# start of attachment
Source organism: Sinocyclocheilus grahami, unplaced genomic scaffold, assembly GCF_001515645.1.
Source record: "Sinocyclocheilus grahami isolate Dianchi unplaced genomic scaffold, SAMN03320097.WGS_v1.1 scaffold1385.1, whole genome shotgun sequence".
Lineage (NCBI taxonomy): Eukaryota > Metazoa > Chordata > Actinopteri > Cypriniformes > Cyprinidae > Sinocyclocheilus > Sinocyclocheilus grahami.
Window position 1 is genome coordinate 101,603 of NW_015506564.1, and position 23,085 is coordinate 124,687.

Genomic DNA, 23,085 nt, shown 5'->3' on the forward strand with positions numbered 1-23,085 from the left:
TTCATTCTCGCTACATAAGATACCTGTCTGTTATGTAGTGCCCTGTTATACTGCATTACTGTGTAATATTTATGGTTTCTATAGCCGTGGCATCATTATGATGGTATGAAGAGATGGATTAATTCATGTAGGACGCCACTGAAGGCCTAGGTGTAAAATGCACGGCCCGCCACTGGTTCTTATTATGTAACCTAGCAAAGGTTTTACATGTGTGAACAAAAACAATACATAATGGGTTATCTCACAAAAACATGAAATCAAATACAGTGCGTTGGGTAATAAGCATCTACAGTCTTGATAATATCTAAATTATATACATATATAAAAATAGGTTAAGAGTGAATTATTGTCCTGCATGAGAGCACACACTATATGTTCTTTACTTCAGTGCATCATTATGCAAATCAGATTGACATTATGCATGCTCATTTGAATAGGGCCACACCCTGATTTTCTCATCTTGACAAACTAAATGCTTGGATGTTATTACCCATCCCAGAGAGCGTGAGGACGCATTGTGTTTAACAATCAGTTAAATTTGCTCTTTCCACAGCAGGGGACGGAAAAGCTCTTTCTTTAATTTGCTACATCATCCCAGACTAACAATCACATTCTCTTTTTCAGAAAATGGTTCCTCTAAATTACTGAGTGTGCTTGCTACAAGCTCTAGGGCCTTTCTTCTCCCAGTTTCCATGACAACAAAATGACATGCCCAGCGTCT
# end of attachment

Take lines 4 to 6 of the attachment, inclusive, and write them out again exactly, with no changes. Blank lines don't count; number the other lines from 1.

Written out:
Window position 1 is genome coordinate 101,603 of NW_015506564.1, and position 23,085 is coordinate 124,687.

Genomic DNA, 23,085 nt, shown 5'->3' on the forward strand with positions numbered 1-23,085 from the left:
TTCATTCTCGCTACATAAGATACCTGTCTGTTATGTAGTGCCCTGTTATACTGCATTACTGTGTAATATTTATGGTTTCTATAGCCGTGGCATCATTATGATGGTATGAAGAGATGGATTAATTCATGTAGGACGCCACTGAAGGCCTAGGTGTAAAATGCACGGCCCGCCACTGGTTCTTATTATGTAACCTAGCAAAGGTTTTACATGTGTGAACAAAAACAATACATAATGGGTTATCTCACAAAAACATGAAATCAAATACAGTGCGTTGGGTAATAAGCATCTACAGTCTTGATAATATCTAAATTATATACATATATAAAAATAGGTTAAGAGTGAATTATTGTCCTGCATGAGAGCACACACTATATGTTCTTTACTTCAGTGCATCATTATGCAAATCAGATTGACATTATGCATGCTCATTTGAATAGGGCCACACCCTGATTTTCTCATCTTGACAAACTAAATGCTTGGATGTTATTACCCATCCCAGAGAGCGTGAGGACGCATTGTGTTTAACAATCAGTTAAATTTGCTCTTTCCACAGCAGGGGACGGAAAAGCTCTTTCTTTAATTTGCTACATCATCCCAGACTAACAATCACATTCTCTTTTTCAGAAAATGGTTCCTCTAAATTACTGAGTGTGCTTGCTACAAGCTCTAGGGCCTTTCTTCTCCCAGTTTCCATGACAACAAAATGACATGCCCAGCGTCT